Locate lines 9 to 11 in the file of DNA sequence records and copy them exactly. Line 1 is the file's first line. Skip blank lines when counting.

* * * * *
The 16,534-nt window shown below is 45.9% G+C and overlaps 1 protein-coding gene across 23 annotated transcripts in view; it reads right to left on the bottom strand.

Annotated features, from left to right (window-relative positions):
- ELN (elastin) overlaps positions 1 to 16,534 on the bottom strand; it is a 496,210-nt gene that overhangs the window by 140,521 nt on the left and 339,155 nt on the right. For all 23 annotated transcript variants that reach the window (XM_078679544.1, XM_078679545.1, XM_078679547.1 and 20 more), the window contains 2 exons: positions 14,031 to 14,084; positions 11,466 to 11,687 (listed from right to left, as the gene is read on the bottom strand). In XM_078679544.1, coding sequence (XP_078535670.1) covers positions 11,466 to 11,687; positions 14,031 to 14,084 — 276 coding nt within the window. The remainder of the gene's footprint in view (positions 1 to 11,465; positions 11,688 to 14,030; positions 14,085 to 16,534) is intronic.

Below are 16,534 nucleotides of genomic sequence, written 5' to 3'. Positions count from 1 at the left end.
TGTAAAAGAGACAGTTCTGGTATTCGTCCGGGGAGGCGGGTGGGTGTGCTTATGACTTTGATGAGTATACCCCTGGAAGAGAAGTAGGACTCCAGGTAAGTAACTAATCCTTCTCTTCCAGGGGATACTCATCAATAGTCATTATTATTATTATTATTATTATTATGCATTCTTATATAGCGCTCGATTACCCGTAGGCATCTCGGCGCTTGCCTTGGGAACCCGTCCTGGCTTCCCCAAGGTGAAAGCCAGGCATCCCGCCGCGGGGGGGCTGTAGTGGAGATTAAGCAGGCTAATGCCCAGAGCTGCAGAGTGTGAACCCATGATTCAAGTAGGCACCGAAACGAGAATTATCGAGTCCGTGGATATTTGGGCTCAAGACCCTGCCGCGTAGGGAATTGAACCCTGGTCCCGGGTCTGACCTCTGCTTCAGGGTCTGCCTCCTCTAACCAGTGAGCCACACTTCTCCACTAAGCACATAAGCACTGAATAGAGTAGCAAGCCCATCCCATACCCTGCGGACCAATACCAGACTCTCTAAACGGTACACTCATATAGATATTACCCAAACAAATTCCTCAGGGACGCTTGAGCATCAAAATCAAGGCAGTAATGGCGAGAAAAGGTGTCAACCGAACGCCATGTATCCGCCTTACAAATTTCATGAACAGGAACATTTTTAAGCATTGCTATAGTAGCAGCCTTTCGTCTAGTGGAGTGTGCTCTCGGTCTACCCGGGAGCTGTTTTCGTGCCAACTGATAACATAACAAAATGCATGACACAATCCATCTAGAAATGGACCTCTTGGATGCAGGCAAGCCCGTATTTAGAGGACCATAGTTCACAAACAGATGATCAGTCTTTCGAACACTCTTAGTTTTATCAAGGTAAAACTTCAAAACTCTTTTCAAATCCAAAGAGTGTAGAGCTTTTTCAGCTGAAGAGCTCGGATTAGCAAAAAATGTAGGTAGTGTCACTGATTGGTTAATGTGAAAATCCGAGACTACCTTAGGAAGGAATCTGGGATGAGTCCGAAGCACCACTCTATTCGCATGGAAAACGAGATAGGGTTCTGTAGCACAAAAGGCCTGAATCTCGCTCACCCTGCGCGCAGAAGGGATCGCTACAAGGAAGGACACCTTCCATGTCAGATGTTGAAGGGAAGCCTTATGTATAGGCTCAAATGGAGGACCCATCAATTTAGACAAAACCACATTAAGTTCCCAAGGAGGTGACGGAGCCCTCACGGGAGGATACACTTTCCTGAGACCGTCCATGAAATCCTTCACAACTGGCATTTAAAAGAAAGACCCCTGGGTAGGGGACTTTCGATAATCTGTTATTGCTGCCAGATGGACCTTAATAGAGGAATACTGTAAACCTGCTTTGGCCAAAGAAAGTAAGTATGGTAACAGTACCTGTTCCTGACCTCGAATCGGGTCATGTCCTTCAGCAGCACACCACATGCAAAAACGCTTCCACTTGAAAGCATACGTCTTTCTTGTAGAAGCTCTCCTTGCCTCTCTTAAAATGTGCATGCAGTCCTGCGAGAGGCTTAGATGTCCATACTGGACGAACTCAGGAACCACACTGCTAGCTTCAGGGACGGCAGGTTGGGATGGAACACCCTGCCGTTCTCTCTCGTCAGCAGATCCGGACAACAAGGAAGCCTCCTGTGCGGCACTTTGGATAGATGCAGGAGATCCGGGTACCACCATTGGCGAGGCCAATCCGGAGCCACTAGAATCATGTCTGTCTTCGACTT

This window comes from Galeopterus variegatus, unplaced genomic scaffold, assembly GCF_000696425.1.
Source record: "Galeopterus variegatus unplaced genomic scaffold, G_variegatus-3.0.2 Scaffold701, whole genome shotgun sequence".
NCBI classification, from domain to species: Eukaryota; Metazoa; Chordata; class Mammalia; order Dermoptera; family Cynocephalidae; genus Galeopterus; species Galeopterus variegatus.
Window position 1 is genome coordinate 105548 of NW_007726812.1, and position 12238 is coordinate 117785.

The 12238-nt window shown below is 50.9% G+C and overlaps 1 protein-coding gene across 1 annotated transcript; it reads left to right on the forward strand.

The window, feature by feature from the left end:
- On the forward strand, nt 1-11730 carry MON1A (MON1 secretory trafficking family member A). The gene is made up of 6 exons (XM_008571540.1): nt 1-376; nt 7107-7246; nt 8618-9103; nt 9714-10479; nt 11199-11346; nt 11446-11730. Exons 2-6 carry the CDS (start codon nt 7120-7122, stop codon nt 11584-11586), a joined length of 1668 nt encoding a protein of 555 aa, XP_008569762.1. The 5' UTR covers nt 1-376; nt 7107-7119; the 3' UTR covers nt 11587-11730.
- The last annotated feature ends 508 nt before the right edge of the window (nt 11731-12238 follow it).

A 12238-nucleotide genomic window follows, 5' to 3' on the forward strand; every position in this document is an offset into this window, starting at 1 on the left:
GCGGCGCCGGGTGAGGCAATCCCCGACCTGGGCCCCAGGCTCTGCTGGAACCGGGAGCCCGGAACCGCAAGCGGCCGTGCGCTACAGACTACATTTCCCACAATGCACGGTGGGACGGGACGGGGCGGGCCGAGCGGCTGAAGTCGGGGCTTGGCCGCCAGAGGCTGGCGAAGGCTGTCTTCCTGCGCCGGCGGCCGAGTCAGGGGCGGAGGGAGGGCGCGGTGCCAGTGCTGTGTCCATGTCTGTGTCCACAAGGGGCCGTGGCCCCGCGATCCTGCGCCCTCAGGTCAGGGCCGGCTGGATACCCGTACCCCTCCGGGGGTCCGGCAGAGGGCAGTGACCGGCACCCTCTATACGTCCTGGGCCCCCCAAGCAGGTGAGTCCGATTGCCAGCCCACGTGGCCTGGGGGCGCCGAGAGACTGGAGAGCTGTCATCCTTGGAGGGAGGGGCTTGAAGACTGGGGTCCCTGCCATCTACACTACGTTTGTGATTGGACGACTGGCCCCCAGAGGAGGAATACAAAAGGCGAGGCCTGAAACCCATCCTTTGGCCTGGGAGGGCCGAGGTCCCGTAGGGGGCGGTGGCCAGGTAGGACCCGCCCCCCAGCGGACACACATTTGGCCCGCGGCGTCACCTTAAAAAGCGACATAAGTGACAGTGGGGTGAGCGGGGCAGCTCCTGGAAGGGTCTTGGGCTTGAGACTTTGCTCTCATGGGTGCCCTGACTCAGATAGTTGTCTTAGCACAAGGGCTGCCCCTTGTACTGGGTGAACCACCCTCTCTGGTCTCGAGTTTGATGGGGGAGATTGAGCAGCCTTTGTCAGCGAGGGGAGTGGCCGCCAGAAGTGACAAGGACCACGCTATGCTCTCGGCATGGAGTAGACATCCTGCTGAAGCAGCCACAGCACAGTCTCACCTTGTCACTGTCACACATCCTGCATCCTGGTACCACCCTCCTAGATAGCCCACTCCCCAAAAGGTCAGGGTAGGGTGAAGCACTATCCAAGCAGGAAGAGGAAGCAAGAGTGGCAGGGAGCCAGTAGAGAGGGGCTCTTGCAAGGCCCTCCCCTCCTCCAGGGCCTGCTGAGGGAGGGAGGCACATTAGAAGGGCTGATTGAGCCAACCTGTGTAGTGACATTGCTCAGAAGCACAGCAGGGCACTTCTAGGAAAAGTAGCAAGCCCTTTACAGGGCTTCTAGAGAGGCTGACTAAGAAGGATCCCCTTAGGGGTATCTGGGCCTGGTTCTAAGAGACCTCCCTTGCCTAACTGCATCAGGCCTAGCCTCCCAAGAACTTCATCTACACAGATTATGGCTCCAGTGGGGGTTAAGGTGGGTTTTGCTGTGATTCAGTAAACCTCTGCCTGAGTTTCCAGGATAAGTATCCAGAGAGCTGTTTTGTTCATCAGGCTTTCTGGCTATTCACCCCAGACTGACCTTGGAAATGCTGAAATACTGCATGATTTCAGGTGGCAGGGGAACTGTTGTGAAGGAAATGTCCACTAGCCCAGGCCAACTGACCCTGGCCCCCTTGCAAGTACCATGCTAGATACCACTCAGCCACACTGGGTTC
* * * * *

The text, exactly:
Window position 1 is genome coordinate 105548 of NW_007726812.1, and position 12238 is coordinate 117785.

The 12238-nt window shown below is 50.9% G+C and overlaps 1 protein-coding gene across 1 annotated transcript; it reads left to right on the forward strand.

The window, feature by feature from the left end: